Primary vs. Secondary Research

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What is a Primary Document?

A primary document is an original artifact or document. They are from the time period when the event happened.

Here are some examples:
  • Speeches
  • News segments
  • Letters
  • Diaries
  • Editorials
  • Interviews

Why should I use Primary Documents?

Primary documents are often from the time of the event unless it is a memoir or journal written from the person who experienced the event. Secondary documents are often written years later. Secondary documents can often contain an author's bias since there has been time to reflect on the event. Using primary documents gives the researcher an opportunity to create their own opinions.
Primary vs. Secondary Sources

How do I tell if it is a Primary Document?

How can I tell if it is a primary source?

The following characteristics can help you differentiate primary sources from those that are not.

Authors

  • How does the author know what he/she knows?
  • Does his/her knowledge stem from personal experience or having witnessed an event?
  • Does the author cite several other (published) reports?

Content

  • Why is the information being provided or the article written?
  • Are there references to other writings on this topic?

Currency/Timeliness

  • Is the date of publication evident?
  • Does the date of publication close to the event described?


From this link.

Where do I find Primary documents?

HINT: Use Newspaper Source and MAS Complete on EBSCO. Also choose to limit the search for Primary Source Document.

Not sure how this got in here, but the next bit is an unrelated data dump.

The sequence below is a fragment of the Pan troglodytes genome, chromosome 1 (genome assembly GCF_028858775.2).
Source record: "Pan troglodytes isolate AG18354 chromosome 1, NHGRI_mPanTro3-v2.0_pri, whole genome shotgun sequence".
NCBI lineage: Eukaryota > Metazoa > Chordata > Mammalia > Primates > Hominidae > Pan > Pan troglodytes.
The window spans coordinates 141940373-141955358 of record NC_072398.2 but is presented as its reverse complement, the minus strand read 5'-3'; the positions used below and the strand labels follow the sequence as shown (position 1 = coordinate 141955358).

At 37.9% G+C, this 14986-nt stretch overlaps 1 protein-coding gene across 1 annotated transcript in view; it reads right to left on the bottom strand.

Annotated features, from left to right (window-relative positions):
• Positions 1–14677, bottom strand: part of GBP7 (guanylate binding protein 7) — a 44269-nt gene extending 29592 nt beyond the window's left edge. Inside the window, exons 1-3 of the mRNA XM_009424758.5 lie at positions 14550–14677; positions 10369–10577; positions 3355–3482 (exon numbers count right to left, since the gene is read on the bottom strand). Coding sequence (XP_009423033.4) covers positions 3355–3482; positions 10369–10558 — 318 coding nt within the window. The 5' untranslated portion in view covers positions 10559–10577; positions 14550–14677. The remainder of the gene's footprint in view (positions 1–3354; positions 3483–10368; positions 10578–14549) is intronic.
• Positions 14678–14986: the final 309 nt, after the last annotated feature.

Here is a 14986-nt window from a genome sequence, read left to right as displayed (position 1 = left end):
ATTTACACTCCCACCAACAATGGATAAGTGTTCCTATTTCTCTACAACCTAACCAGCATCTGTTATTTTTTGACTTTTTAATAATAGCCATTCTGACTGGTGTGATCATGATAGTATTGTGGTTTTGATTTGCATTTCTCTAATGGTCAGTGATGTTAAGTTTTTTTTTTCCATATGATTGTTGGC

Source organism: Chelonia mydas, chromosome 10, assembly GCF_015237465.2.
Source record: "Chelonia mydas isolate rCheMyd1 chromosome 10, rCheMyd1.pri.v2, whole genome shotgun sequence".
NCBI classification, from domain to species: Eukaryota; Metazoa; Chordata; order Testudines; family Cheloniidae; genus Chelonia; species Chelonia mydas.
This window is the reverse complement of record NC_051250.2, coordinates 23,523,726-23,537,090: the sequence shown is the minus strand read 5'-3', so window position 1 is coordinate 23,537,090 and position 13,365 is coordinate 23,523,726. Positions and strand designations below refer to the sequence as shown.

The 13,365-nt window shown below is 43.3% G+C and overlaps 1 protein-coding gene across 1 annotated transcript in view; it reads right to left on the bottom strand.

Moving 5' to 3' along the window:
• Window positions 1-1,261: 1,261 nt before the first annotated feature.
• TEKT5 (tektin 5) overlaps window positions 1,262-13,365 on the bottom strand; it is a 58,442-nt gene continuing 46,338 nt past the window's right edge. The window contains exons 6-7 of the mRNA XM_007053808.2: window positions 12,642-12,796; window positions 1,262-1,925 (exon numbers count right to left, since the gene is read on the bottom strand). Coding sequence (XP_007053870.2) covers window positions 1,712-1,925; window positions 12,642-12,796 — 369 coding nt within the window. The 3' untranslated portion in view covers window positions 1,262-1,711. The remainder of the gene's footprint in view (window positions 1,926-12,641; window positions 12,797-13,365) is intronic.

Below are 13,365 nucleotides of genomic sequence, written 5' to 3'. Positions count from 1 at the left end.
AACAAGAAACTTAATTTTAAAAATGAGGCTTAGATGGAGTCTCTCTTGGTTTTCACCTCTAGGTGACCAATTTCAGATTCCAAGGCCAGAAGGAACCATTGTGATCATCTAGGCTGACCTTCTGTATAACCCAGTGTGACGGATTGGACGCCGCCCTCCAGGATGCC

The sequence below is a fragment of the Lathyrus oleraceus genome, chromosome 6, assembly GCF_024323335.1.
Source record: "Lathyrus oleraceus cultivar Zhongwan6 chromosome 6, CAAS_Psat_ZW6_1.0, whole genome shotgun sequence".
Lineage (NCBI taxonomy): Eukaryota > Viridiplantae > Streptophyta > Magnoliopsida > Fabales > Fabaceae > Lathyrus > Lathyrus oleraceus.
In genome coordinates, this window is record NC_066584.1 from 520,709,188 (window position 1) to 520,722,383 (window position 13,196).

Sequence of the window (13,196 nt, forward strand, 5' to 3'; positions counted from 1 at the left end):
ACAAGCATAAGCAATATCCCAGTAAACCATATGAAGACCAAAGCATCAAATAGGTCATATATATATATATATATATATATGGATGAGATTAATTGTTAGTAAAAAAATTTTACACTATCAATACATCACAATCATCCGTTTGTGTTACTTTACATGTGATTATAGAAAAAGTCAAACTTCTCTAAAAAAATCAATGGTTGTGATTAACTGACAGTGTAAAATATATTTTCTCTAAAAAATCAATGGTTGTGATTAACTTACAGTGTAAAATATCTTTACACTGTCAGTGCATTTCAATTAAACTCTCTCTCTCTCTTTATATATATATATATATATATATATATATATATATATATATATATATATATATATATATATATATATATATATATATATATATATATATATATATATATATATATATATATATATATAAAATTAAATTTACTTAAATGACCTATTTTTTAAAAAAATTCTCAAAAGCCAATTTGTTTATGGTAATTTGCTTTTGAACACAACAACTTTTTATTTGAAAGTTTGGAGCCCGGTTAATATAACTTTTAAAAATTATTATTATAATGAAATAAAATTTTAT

What are some tips for getting the documents I need?

1. Brainstorm some keywords and phrases about your topic. If you were researching women's suffrage in America, for example, some good keywords and phrases might be "suffrage," "women," "feminis*," "nineteenth amendment," "vote*," or "activis*".

2. At the Advanced Search, pair your keyword with some of them common words found in subject headings for primary sources. These include:

* correspondence
* diaries
* speeches
* personal narratives
* documents
* interviews

3. If you want to impose any limits on your search, such as location or language, choose them in the options box. Then click Submit.

4. Browse your results and click on titles which sound relevant or useful to your topic.

From http://library.sdsu.edu/reference/news/i-need-help-finding-primary-research

How to search for primary documents on Google?

To find primary documents on the web, try the following internet search

topic + “primary source”.

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Don't forget Google Books and Google Scholar!!

Collected by Jennifer Gibson-Millis